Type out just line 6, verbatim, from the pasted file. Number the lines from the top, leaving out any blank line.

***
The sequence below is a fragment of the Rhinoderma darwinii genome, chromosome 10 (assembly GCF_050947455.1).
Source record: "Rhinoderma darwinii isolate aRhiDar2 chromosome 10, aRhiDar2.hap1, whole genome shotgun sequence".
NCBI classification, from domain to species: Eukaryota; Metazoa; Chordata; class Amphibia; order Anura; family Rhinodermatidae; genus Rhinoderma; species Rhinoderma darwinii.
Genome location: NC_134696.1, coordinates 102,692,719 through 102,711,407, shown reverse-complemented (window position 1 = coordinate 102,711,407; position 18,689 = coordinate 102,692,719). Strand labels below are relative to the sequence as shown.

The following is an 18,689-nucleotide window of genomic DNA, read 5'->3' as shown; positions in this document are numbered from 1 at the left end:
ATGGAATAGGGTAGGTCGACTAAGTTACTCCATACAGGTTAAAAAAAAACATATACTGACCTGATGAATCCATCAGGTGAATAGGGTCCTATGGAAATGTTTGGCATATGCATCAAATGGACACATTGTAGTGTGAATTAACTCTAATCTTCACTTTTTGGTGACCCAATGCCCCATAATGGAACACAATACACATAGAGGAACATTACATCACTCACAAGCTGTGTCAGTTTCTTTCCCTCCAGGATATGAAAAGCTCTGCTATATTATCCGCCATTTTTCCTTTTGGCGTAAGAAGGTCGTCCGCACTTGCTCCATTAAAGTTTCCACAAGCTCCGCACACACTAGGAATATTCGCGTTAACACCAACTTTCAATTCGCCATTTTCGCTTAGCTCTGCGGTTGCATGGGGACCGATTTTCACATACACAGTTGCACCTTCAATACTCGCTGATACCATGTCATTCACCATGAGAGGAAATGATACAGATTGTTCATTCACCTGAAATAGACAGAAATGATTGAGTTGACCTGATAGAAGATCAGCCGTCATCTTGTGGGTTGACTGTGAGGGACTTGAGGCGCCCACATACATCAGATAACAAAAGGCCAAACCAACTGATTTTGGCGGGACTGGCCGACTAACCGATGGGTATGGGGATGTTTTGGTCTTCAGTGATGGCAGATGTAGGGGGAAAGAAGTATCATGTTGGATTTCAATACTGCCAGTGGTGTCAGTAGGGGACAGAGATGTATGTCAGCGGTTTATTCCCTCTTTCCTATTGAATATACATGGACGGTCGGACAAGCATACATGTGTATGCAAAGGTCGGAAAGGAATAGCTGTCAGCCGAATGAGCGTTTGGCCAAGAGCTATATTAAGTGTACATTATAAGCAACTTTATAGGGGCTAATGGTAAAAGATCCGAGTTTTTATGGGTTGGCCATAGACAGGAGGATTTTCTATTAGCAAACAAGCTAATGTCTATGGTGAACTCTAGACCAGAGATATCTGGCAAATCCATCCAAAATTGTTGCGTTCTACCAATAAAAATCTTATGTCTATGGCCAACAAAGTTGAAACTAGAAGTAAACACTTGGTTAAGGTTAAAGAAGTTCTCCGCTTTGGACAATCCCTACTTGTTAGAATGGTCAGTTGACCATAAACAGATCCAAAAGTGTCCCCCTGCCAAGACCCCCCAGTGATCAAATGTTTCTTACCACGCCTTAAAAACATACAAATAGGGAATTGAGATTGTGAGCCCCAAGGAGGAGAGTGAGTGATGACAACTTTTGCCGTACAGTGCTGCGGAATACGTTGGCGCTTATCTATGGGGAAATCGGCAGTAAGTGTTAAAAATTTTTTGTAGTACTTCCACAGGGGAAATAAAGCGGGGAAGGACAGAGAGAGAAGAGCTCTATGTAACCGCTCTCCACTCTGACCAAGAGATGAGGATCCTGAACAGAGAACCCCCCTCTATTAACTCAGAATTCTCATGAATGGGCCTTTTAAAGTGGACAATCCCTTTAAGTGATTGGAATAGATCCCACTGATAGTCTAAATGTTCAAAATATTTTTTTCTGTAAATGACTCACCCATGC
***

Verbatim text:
ATGGAATAGGGTAGGTCGACTAAGTTACTCCATACAGGTTAAAAAAAAACATATACTGACCTGATGAATCCATCAGGTGAATAGGGTCCTATGGAAATGTTTGGCATATGCATCAAATGGACACATTGTAGTGTGAATTAACTCTAATCTTCACTTTTTGGTGACCCAATGCCCCATAATGGAACACAATACACATAGAGGAACATTACATCACTCACAAGCTGTGTCAGTTTCTTTCCCTCCAGGATATGAAAAGCTCTGCTATATTATCCGCCATTTTTCCTTTTGGCGTAAGAAGGTCGTCCGCACTTGCTCCATTAAAGTTTCCACAAGCTCCGCACACACTAGGAATATTCGCGTTAACACCAACTTTCAATTCGCCATTTTCGCTTAGCTCTGCGGTTGCATGGGGACCGATTTTCACATACACAGTTGCACCTTCAATACTCGCTGATACCATGTCATTCACCATGAGAGGAAATGATACAGATTGTTCATTCACCTGAAATAGACAGAAATGATTGAGTTGACCTGATAGAAGATCAGCCGTCATCTTGTGGGTTGACTGTGAGGGACTTGAGGCGCCCACATACATCAGATAACAAAAGGCCAAACCAACTGATTTTGGCGGGACTGGCCGACTAACCGATGGGTATGGGGATGTTTTGGTCTTCAGTGATGGCAGATGTAGGGGGAAAGAAGTATCATGTTGGATTTCAATACTGCCAGTGGTGTCAGTAGGGGACAGAGATGTATGTCAGCGGTTTATTCCCTCTTTCCTATTGAATATACATGGACGGTCGGACAAGCATACATGTGTATGCAAAGGTCGGAAAGGAATAGCTGTCAGCCGAATGAGCGTTTGGCCAAGAGCTATATTAAGTGTACATTATAAGCAACTTTATAGGGGCTAATGGTAAAAGATCCGAGTTTTTATGGGTTGGCCATAGACAGGAGGATTTTCTATTAGCAAACAAGCTAATGTCTATGGTGAACTCTAGACCAGAGATATCTGGCAAATCCATCCAAAATTGTTGCGTTCTACCAATAAAAATCTTATGTCTATGGCCAACAAAGTTGAAACTAGAAGTAAACACTTGGTTAAGGTTAAAGAAGTTCTCCGCTTTGGACAATCCCTACTTGTTAGAATGGTCAGTTGACCATAAACAGATCCAAAAGTGTCCCCCTGCCAAGACCCCCCAGTGATCAAATGTTTCTTACCACGCCTTAAAAACATACAAATAGGGAATTGAGATTGTGAGCCCCAAGGAGGAGAGTGAGTGATGACAACTTTTGCCGTACAGTGCTGCGGAATACGTTGGCGCTTATCTATGGGGAAATCGGCAGTAAGTGTTAAAAATTTTTTGTAGTACTTCCACAGGGGAAATAAAGCGGGGAAGGACAGAGAGAGAAGAGCTCTATGTAACCGCTCTCCACTCTGACCAAGAGATGAGGATCCTGAACAGAGAACCCCCCTCTATTAACTCAGAATTCTCATGAATGGGCCTTTTAAAGTGGACAATCCCTTTAAGTGATTGGAATAGATCCCACTGATAGTCTAAATGTTCAAAATATTTTTTTCTGTAAATGACTCACCCATGC